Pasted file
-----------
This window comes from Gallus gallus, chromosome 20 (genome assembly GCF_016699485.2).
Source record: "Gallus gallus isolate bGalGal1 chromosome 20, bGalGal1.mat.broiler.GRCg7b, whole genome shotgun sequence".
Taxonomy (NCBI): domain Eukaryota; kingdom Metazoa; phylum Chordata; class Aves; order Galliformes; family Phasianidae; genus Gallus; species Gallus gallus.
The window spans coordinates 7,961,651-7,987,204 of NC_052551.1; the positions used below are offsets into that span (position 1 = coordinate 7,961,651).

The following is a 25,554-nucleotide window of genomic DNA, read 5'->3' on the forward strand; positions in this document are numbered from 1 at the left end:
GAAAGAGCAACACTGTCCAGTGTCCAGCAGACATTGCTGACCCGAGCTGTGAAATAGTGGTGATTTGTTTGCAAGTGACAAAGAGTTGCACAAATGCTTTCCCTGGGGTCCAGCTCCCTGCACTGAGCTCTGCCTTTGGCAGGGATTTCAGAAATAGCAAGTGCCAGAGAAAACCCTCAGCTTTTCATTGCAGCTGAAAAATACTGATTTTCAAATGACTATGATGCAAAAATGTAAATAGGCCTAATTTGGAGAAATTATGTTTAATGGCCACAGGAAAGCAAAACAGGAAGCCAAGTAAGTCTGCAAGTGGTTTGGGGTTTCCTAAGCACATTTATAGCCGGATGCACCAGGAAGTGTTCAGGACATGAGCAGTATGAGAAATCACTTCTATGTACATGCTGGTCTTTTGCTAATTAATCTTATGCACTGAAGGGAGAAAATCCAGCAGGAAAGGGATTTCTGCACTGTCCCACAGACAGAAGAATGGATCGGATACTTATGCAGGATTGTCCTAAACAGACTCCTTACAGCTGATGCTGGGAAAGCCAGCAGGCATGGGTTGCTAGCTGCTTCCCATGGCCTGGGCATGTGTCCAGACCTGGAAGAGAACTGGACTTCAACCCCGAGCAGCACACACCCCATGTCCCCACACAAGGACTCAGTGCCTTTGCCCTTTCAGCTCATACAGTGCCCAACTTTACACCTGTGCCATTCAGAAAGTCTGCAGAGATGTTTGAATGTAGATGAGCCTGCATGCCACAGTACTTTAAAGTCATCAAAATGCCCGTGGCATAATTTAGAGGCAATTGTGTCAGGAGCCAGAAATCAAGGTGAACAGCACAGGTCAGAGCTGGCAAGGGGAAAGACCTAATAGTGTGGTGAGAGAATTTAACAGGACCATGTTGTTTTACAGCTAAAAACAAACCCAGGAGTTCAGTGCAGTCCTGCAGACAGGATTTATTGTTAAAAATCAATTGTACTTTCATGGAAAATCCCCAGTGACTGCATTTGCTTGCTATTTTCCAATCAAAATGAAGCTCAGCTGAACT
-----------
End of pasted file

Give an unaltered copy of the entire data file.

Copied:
This window comes from Gallus gallus, chromosome 20 (genome assembly GCF_016699485.2).
Source record: "Gallus gallus isolate bGalGal1 chromosome 20, bGalGal1.mat.broiler.GRCg7b, whole genome shotgun sequence".
Taxonomy (NCBI): domain Eukaryota; kingdom Metazoa; phylum Chordata; class Aves; order Galliformes; family Phasianidae; genus Gallus; species Gallus gallus.
The window spans coordinates 7,961,651-7,987,204 of NC_052551.1; the positions used below are offsets into that span (position 1 = coordinate 7,961,651).

The following is a 25,554-nucleotide window of genomic DNA, read 5'->3' on the forward strand; positions in this document are numbered from 1 at the left end:
GAAAGAGCAACACTGTCCAGTGTCCAGCAGACATTGCTGACCCGAGCTGTGAAATAGTGGTGATTTGTTTGCAAGTGACAAAGAGTTGCACAAATGCTTTCCCTGGGGTCCAGCTCCCTGCACTGAGCTCTGCCTTTGGCAGGGATTTCAGAAATAGCAAGTGCCAGAGAAAACCCTCAGCTTTTCATTGCAGCTGAAAAATACTGATTTTCAAATGACTATGATGCAAAAATGTAAATAGGCCTAATTTGGAGAAATTATGTTTAATGGCCACAGGAAAGCAAAACAGGAAGCCAAGTAAGTCTGCAAGTGGTTTGGGGTTTCCTAAGCACATTTATAGCCGGATGCACCAGGAAGTGTTCAGGACATGAGCAGTATGAGAAATCACTTCTATGTACATGCTGGTCTTTTGCTAATTAATCTTATGCACTGAAGGGAGAAAATCCAGCAGGAAAGGGATTTCTGCACTGTCCCACAGACAGAAGAATGGATCGGATACTTATGCAGGATTGTCCTAAACAGACTCCTTACAGCTGATGCTGGGAAAGCCAGCAGGCATGGGTTGCTAGCTGCTTCCCATGGCCTGGGCATGTGTCCAGACCTGGAAGAGAACTGGACTTCAACCCCGAGCAGCACACACCCCATGTCCCCACACAAGGACTCAGTGCCTTTGCCCTTTCAGCTCATACAGTGCCCAACTTTACACCTGTGCCATTCAGAAAGTCTGCAGAGATGTTTGAATGTAGATGAGCCTGCATGCCACAGTACTTTAAAGTCATCAAAATGCCCGTGGCATAATTTAGAGGCAATTGTGTCAGGAGCCAGAAATCAAGGTGAACAGCACAGGTCAGAGCTGGCAAGGGGAAAGACCTAATAGTGTGGTGAGAGAATTTAACAGGACCATGTTGTTTTACAGCTAAAAACAAACCCAGGAGTTCAGTGCAGTCCTGCAGACAGGATTTATTGTTAAAAATCAATTGTACTTTCATGGAAAATCCCCAGTGACTGCATTTGCTTGCTATTTTCCAATCAAAATGAAGCTCAGCTGAACT